A host of telecom tower companies in Indonesia are in talks to sell their assets as they stare at an impending consolidation in the sector gripped with financial issues.
DealStreetAsia reported a slew of prospective transactions that are waiting to be closed over the past few months. Protelindo, a telecom tower company backed by Djarum Group, and state-owned Telkom Group, are understood to have evinced interest in acquiring a few telecom tower assets of Indosat Ooredoo. If talks fructify, the deal is expected to be finalised this year. Other companies that have put their telecom towers on the block are Centratama Telekomunikasi, Solusi Tunas Pratama and Inti Bangun Sejahtera, among others.
Even as a significant number of telecom tower assets have been up for sale, investor response has been rather tepid primarily due to the stringent rules pertaining to foreign ownership restriction in the telecom tower business in the country, said experts. According to Indonesia’s Presidential Decree no 44/2016, the provider, manager as well as the provision for telecom tower service must be 100 per cent domestic.
The regulation of Indonesia’s Information and Communication Ministry stipulates that the telecom tower industry is closed for foreign investment.
In November 2018, the Indonesian government reviewed the possibility to remove nine business fields related to the telecom sector from the Negative Investment List (DNI). The relaxation of DNI would have allowed foreign investors to own a stake in local businesses.
However, the proposal did not see the light of the day as 2019 marked the election year for Indonesia. “There must be more discussions between the concerned parties,” Danny Buldansyah, general secretary of Indonesia’s Telecommunication Operators Association (APTSI) told DealStreetAsia.
The current restriction on foreign ownership in the sector has kept buyers away, thus prompting telecom tower owners to offer assets at depressed prices, three industry players said on condition of anonymity.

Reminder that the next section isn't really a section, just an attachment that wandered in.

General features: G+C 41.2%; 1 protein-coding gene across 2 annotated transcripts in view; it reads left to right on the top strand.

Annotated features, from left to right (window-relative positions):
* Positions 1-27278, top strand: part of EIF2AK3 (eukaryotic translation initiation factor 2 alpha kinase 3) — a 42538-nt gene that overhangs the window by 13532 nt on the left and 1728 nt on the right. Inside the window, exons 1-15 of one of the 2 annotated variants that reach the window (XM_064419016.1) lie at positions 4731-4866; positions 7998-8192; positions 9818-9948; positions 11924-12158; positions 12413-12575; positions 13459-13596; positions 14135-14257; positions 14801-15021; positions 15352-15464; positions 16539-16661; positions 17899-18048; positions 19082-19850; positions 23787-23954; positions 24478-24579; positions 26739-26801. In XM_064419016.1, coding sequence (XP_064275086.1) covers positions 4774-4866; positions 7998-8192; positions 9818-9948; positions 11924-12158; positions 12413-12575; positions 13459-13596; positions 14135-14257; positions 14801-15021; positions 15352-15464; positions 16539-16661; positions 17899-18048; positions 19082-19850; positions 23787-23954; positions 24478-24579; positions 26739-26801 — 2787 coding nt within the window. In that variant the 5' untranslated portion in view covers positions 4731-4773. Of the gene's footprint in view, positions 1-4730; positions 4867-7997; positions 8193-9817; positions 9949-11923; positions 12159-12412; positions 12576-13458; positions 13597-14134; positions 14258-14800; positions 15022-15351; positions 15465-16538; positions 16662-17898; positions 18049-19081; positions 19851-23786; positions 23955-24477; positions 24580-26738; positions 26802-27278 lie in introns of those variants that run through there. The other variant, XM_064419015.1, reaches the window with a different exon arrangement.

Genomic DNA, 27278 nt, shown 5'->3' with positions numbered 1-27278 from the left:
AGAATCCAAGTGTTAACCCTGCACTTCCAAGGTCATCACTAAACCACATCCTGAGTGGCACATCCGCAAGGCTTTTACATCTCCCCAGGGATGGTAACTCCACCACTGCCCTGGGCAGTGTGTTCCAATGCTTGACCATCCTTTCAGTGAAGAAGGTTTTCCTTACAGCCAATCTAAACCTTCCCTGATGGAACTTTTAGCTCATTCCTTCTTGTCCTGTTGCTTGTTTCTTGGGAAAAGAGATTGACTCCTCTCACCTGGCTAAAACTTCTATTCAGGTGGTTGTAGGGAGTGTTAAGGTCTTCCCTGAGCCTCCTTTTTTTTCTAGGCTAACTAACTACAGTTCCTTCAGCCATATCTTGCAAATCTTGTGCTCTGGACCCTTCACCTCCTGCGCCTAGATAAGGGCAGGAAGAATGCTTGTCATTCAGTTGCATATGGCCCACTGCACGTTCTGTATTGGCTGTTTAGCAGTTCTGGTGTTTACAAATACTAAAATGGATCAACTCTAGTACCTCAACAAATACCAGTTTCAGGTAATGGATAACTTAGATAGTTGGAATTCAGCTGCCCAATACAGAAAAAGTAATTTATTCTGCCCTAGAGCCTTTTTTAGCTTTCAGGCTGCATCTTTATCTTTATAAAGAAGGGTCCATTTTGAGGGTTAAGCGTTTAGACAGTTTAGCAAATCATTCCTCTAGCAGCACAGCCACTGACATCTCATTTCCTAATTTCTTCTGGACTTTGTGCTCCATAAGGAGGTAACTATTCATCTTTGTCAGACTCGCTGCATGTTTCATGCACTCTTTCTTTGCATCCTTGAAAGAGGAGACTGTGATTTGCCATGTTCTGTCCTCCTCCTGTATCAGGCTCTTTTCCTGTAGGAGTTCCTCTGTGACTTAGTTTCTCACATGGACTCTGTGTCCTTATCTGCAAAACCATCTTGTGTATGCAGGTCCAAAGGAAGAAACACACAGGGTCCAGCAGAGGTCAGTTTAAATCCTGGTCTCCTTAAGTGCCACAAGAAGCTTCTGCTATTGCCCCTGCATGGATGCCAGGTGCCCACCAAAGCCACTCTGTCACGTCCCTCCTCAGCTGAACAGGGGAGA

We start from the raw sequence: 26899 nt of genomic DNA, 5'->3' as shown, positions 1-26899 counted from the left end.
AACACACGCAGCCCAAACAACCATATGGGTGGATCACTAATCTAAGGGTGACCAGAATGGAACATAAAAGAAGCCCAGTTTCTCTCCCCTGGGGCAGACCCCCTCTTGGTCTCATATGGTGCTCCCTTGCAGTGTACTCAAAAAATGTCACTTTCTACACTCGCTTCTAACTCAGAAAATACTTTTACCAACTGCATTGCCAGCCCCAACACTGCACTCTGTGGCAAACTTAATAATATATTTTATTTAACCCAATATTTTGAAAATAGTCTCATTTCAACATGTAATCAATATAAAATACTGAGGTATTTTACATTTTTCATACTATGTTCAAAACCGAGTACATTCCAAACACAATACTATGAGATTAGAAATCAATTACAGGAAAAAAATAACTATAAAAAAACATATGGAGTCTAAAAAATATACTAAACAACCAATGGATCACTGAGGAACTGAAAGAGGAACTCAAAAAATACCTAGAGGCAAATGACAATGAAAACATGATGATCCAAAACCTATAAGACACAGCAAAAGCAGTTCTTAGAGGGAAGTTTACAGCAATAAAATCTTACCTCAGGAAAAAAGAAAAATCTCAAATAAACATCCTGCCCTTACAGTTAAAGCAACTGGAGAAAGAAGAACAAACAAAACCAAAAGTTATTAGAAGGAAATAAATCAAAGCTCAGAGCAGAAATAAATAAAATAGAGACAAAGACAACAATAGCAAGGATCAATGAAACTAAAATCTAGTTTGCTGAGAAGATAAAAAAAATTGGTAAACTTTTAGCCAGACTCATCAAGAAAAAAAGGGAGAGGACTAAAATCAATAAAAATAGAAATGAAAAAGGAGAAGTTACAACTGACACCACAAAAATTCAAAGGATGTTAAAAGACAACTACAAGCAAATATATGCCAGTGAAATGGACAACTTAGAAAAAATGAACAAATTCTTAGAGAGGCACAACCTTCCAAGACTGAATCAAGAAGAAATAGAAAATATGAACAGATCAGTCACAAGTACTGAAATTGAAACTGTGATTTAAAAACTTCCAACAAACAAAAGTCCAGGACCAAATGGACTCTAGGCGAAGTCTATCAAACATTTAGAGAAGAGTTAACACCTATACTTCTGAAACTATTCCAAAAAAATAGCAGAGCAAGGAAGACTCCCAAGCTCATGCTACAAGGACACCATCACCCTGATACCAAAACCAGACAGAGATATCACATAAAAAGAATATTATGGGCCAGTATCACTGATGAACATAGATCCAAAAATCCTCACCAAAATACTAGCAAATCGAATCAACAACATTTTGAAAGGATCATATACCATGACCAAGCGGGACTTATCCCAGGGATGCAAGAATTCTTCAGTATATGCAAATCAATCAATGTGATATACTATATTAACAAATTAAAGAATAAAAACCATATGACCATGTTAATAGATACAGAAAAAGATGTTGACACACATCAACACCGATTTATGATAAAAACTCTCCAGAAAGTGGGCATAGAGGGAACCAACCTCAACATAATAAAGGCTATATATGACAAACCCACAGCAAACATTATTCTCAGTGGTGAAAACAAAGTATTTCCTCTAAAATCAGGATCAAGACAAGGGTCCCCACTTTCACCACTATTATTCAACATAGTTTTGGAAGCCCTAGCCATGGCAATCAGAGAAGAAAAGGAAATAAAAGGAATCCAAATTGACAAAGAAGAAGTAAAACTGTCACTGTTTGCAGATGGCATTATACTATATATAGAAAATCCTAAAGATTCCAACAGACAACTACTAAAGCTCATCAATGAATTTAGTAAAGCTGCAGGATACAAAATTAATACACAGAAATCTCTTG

The abolition of foreign ownership restriction is imperative to support the telecom tower industry, Buldansyah said. “This sector was included in the DNI because it was driven by local businessmen, but the regulation may need to be reviewed as years have passed. In consideration of capital inflow into the country, it will be good for the telecom tower industry.”
Echoing the same sentiment, Etta Rusdiana Putra, telecom sector analyst of Kresna Securities, added data security in the industry is also emerging as a concern.
However, what’s ironic is that despite stringent rules, some of the existing telecom tower players are backed by foreign investors through layered investments wherein they hold a stake in local players, one of the industry players said.
It is a public knowledge that Centratama Telekomunikasi is backed by Singapore-headquartered PE firm Northstar Group, while STP is backed by two foreign PE firms Carlyle and Southern Capital.
Rumor has it that Protelindo, the subsidiary of listed Sarana Menara Nusantara (SMN) had almost agreed to acquire Solusi Tunas Pratama’s (STP) stake in early 2018. However, the sale did not fructify due to disagreements over valuation. Protelindo, in turn, ended up acquiring Komet Infra Nusantara (KIN) mid last year.
“STP’s shareholders asked for too high a valuation, so Protelindo stepped down from the deal and turned their eyes to KIN,” said one of the industry players mentioned above.
The current situation signals an emerging trend on how buyers are currently calling the shots and determining the price to the sellers. It is understood that some deals in the market have been currently put on the back-burner due to valuation issues.
Three big local players in the telecom tower sector that are likely to emerge as potential buyers in the future are Protelindo; Saratoga-backed Tower Bersama Infrastructure; and Dayamitra Telekomunikasi (Mitratel) – a subsidiary of the state-owned company Telekomunikasi Indonesia.
Protelindo is believed to have the strongest financial power at this point in time because it is backed by Djarum Group, a conglomerate owned by Robert Budi Hartono and Michael Hartono – Indonesia’s richest tycoons according to Forbes since 2009 to date.
There are various reasons why telecom players are looking at an industry consolidation. While Centratama and STP’s stake sale are being driven by PE shareholders who are looking to monetize their investments, in case IBS, shareholders are to looking to dilute their ownership.
Meanwhile, Indosat Ooredoo has put as many as 3000 tower assets on the block as it wants to focus on developing its service as a telecom operator.
The need for consolidation is becoming more real these days due to factors such as high operational costs, non-network sharing in a highly competitive market.
“There is only little organic growth possibility because it is difficult to find operators as tenants too,” one of the industry players said.
Today, the average stock prices that Indonesia’s telecom tower companies are trading at are 9 to 10 times of EBITDA, which is lower than 13 times of EBITDA around three years ago.